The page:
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|Title: ||Object recognition by bounding box and shape recovery|
|Authors: ||Pun, Joshua Chun-chung|
|Issue Date: ||1995 |
|Abstract: ||Object recognition is one of the main goals in computer vision. It is useful in task such as autonomous navigation, remote sensing and robotics. In order to recognize objects in a scene, a vision system would need to model the objects which may appear in the image. In other words, recognizing objects and modelling them are two non-separable issues.
A novel object recognition approach is proposed to recognize a complex scene and has been tested experimentally. A new object representation which is junctionoriented and is based on multiple views is also proposed. The internal object view representation is composed of junction type, region type and view type while the external object view is represented by a bounding box.
The importance of the adequacy of a 3-D representation model is addressed. This is rarely studied but it is essential if the model is to use for object recognition. The adequacy of a representation is necessary because it can ensure a single interpretation of a representation to the correct object view. If the interpretation is not unique, the same representation may be interpreted as two or more different object views and this may lead to incorrect recognition results.
Locating isolated objects in a scene can improve the efficiency of recognizing them. Therefore, in the recognition process, a bounding box of a model is used initially to detect and locate the view of an object model in the scene. A bounding box is a sequence of junction types on the convex hull of an object and is represented as a string in the representation. Approximate string matching is performed between the bounding boxes of models and those in a scene. Metrics including, length of the longest common substrings (LLCG), dissimilarity metric of LCG (DLCG), edit distance (δ) and length of the longest common subsequences (LLCS), are proposed to measure the similarity between bounding boxes.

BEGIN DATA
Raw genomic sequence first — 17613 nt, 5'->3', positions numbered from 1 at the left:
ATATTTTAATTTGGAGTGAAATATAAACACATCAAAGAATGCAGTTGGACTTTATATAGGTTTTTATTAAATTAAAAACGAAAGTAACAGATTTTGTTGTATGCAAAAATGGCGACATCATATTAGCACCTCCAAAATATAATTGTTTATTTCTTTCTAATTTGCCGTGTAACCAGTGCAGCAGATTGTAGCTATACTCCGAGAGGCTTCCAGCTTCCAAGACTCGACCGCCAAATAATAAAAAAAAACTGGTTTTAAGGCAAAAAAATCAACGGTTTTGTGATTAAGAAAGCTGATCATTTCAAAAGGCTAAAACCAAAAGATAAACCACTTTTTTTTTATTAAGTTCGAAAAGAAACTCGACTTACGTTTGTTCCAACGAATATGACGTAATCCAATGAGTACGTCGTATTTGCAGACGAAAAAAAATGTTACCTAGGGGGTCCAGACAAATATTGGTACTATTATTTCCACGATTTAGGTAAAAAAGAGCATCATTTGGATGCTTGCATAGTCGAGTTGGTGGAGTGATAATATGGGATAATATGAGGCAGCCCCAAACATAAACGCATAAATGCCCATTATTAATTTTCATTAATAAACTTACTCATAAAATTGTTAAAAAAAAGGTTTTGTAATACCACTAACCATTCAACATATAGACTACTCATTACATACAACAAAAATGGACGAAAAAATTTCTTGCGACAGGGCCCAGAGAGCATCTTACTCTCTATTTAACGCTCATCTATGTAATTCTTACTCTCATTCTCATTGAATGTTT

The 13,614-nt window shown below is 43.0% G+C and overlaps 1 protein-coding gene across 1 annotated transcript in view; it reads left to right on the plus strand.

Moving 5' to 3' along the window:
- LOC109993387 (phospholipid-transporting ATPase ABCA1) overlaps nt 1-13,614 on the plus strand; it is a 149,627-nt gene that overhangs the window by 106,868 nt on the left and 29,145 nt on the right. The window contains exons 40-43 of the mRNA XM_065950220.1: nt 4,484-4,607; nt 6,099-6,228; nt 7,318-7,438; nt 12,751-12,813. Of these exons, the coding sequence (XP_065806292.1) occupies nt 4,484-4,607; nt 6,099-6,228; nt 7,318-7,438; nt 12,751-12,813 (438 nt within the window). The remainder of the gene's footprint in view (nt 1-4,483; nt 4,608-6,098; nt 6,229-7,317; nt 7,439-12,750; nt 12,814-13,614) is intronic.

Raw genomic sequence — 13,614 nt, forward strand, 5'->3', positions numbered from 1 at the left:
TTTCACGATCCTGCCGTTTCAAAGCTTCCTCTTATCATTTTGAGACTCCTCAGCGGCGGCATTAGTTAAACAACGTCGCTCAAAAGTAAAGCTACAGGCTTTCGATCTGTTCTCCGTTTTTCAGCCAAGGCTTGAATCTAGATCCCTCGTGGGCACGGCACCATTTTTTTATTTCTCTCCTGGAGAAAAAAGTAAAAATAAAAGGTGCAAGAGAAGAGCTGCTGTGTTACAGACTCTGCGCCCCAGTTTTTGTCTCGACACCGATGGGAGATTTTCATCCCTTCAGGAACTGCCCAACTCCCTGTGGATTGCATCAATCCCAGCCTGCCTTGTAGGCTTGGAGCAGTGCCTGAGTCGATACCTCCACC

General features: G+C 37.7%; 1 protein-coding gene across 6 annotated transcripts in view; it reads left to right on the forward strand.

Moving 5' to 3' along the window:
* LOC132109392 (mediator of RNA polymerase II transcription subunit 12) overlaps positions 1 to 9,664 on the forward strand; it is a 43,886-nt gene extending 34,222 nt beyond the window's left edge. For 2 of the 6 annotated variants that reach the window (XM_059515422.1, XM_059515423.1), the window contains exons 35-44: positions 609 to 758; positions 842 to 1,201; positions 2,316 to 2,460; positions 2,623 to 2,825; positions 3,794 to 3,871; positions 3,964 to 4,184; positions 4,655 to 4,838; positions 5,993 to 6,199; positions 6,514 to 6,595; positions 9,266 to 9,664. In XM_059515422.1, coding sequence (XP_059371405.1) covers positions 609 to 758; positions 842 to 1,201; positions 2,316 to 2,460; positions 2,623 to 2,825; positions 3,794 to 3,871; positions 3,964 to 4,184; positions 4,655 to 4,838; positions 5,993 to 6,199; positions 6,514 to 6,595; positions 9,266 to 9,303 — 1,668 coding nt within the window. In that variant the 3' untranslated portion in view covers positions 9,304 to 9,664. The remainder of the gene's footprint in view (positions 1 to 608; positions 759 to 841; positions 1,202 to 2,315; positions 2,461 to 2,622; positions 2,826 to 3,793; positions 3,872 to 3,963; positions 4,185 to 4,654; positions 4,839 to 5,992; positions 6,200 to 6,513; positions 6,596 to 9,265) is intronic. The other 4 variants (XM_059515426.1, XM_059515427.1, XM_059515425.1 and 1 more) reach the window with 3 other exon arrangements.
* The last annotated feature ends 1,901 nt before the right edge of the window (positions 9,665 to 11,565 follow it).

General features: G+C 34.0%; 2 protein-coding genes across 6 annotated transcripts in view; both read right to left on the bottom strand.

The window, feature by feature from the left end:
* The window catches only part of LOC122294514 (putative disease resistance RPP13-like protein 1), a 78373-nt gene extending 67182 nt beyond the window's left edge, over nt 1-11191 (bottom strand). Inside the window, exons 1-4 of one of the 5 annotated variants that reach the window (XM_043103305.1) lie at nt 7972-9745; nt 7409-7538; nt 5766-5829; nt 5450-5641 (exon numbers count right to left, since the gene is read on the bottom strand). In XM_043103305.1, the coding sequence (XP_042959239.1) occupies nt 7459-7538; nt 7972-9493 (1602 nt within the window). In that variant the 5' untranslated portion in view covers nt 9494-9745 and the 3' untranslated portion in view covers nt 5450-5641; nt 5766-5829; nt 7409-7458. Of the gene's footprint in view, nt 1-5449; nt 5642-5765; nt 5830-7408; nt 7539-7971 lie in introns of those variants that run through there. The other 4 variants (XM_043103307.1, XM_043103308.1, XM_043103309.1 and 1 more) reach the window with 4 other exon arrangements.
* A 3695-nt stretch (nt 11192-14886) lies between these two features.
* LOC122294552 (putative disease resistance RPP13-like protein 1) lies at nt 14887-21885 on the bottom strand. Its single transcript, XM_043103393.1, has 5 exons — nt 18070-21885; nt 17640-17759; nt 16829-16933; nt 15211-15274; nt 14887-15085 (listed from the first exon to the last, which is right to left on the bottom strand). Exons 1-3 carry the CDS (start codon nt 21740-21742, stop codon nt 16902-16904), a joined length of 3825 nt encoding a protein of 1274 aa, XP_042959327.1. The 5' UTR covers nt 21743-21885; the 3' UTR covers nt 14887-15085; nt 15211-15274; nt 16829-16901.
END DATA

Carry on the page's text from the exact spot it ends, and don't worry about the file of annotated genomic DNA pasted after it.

After locating isolated objects, the recognition process matches the internal structure of a model around that location. The matching is done through the reconstruction of selected object models using information from the scene in a region-wise fashion. If a model is successfully reconstructed from the scene, the matching is considered a success and the object in the scene is recognized. Incorrect initial correspondences which are obtained from approximate string matching can be corrected from information stored in the model. Different junction types would be used to correct the incorrect correspondences under different situtations.
Our proposed recognition algorithm can recognize and locate objects in a scene even if occlusions, noise and shadow, and imperfect detection of features exist in a scene. It will however fail if the initial model-scene correspondence process produces too many mistakes and these mistakes cannot be rectified through the reconstruction process.|
|Description: ||Thesis (M.Phil.)--Hong Kong University of Science and Technology, 1995|
xix, 117 leaves : ill. ; 30 cm
HKUST Call Number: Thesis COMP 1995 Pun
|Appears in Collections:||CSE Master Theses |
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